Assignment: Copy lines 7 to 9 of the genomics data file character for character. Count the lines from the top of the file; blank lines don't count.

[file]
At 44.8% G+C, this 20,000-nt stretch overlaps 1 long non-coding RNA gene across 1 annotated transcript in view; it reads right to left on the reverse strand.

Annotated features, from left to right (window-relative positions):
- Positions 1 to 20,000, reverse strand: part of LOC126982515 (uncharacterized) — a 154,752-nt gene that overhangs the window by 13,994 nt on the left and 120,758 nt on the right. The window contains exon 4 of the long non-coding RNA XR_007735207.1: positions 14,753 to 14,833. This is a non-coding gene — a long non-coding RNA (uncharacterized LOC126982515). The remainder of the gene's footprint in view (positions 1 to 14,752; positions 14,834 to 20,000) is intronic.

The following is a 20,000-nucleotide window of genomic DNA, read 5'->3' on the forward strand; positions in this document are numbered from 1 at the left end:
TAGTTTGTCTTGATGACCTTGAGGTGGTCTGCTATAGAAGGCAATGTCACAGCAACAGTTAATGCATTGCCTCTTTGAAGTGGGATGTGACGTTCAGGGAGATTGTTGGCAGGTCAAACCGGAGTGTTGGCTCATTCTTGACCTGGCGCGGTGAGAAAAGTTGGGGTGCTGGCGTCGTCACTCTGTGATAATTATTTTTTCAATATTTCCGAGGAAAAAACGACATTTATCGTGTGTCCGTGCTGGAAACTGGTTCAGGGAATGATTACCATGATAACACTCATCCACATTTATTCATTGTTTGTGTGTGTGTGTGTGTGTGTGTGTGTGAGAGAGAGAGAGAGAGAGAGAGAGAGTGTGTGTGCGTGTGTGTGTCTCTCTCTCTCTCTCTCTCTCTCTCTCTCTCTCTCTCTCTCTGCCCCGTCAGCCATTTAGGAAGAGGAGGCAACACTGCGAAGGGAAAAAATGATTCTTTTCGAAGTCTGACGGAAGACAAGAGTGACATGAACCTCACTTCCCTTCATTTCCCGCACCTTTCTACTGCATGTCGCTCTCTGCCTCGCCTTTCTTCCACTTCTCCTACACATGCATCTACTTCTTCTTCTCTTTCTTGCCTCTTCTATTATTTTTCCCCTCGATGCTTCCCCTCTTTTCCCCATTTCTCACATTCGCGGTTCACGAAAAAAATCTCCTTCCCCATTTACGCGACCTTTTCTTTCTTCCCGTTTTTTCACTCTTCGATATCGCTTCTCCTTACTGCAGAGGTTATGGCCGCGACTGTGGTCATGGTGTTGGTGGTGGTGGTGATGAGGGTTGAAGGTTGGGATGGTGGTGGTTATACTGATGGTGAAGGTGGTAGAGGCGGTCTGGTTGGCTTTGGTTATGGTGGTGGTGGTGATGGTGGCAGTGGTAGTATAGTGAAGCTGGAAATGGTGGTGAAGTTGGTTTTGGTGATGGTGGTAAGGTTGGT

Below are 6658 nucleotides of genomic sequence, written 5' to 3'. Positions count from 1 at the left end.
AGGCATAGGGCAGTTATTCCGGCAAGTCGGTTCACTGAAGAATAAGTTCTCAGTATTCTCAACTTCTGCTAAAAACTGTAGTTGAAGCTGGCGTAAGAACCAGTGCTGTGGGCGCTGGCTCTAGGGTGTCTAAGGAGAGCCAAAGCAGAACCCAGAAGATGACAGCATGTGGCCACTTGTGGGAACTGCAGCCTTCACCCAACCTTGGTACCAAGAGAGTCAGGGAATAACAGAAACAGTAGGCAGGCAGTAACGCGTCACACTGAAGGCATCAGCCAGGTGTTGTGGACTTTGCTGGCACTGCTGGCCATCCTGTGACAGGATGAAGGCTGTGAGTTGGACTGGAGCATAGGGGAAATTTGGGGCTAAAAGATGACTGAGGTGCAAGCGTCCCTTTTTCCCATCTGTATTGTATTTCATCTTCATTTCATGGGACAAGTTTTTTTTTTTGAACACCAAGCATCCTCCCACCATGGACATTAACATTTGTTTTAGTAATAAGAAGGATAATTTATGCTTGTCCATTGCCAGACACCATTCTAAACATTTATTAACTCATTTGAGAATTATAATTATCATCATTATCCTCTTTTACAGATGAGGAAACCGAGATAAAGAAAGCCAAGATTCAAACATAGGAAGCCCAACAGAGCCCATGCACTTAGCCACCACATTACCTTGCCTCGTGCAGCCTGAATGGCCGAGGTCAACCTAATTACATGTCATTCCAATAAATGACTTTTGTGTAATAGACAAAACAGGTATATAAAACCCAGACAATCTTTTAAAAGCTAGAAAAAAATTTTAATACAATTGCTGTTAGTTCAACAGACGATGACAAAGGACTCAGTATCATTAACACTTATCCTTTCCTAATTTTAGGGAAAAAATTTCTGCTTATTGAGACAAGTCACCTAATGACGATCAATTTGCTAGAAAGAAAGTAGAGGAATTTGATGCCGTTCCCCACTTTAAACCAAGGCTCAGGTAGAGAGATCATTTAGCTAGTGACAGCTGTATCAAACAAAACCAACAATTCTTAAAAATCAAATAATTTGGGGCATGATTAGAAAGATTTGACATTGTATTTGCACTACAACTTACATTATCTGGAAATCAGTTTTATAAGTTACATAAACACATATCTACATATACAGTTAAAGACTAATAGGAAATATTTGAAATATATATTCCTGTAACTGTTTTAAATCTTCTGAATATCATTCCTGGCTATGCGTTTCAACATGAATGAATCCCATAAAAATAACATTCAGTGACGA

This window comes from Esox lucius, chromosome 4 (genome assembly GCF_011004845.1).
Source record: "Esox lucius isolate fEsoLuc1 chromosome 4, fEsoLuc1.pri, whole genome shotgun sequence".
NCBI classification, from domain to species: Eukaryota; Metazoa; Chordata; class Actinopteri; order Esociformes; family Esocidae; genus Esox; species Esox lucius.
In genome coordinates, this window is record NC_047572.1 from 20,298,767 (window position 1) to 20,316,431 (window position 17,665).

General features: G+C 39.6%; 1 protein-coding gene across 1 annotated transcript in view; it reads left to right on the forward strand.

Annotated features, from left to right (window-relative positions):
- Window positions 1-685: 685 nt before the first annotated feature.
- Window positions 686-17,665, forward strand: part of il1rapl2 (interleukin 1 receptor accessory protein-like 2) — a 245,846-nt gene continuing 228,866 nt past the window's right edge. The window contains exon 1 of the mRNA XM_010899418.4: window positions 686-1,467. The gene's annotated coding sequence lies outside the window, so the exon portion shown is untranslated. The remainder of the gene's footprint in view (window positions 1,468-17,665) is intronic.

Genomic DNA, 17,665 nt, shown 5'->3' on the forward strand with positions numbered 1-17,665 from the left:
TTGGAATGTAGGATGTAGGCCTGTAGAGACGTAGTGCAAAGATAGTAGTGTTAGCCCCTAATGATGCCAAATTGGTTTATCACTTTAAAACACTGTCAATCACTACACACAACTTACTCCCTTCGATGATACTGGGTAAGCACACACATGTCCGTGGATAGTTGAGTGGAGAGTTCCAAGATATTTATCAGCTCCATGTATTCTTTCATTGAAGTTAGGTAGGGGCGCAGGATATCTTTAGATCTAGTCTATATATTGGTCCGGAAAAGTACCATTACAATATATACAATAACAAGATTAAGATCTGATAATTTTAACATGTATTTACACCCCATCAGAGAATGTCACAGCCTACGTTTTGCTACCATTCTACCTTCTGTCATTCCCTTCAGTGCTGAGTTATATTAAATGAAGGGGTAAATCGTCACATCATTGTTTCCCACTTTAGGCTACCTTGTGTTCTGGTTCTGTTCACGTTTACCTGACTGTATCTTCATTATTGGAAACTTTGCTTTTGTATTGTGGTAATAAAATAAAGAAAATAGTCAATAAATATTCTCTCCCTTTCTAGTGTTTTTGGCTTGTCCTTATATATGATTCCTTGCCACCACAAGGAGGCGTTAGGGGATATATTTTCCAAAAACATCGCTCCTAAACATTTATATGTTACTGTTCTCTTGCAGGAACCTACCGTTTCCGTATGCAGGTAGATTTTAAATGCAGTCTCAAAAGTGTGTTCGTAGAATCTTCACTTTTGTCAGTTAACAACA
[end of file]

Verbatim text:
AGGCATAGGGCAGTTATTCCGGCAAGTCGGTTCACTGAAGAATAAGTTCTCAGTATTCTCAACTTCTGCTAAAAACTGTAGTTGAAGCTGGCGTAAGAACCAGTGCTGTGGGCGCTGGCTCTAGGGTGTCTAAGGAGAGCCAAAGCAGAACCCAGAAGATGACAGCATGTGGCCACTTGTGGGAACTGCAGCCTTCACCCAACCTTGGTACCAAGAGAGTCAGGGAATAACAGAAACAGTAGGCAGGCAGTAACGCGTCACACTGAAGGCATCAGCCAGGTGTTGTGGACTTTGCTGGCACTGCTGGCCATCCTGTGACAGGATGAAGGCTGTGAGTTGGACTGGAGCATAGGGGAAATTTGGGGCTAAAAGATGACTGAGGTGCAAGCGTCCCTTTTTCCCATCTGTATTGTATTTCATCTTCATTTCATGGGACAAGTTTTTTTTTTTGAACACCAAGCATCCTCCCACCATGGACATTAACATTTGTTTTAGTAATAAGAAGGATAATTTATGCTTGTCCATTGCCAGACACCATTCTAAACATTTATTAACTCATTTGAGAATTATAATTATCATCATTATCCTCTTTTACAGATGAGGAAACCGAGATAAAGAAAGCCAAGATTCAAACATAGGAAGCCCAACAGAGCCCATGCACTTAGCCACCACATTACCTTGCCTCGTGCAGCCTGAATGGCCGAGGTCAACCTAATTACATGTCATTCCAATAAATGACTTTTGTGTAATAGACAAAACAGGTATATAAAACCCAGACAATCTTTTAAAAGCTAGAAAAAAATTTTAATACAATTGCTGTTAGTTCAACAGACGATGACAAAGGACTCAGTATCATTAACACTTATCCTTTCCTAATTTTAGGGAAAAAATTTCTGCTTATTGAGACAAGTCACCTAATGACGATCAATTTGCTAGAAAGAAAGTAGAGGAATTTGATGCCGTTCCCCACTTTAAACCAAGGCTCAGGTAGAGAGATCATTTAGCTAGTGACAGCTGTATCAAACAAAACCAACAATTCTTAAAAATCAAATAATTTGGGGCATGATTAGAAAGATTTGACATTGTATTTGCACTACAACTTACATTATCTGGAAATCAGTTTTATAAGTTACATAAACACATATCTACATATACAGTTAAAGACTAATAGGAAATATTTGAAATATATATTCCTGTAACTGTTTTAAATCTTCTGAATATCATTCCTGGCTATGCGTTTCAACATGAATGAATCCCATAAAAATAACATTCAGTGACGA

This window comes from Esox lucius, chromosome 4 (genome assembly GCF_011004845.1).
Source record: "Esox lucius isolate fEsoLuc1 chromosome 4, fEsoLuc1.pri, whole genome shotgun sequence".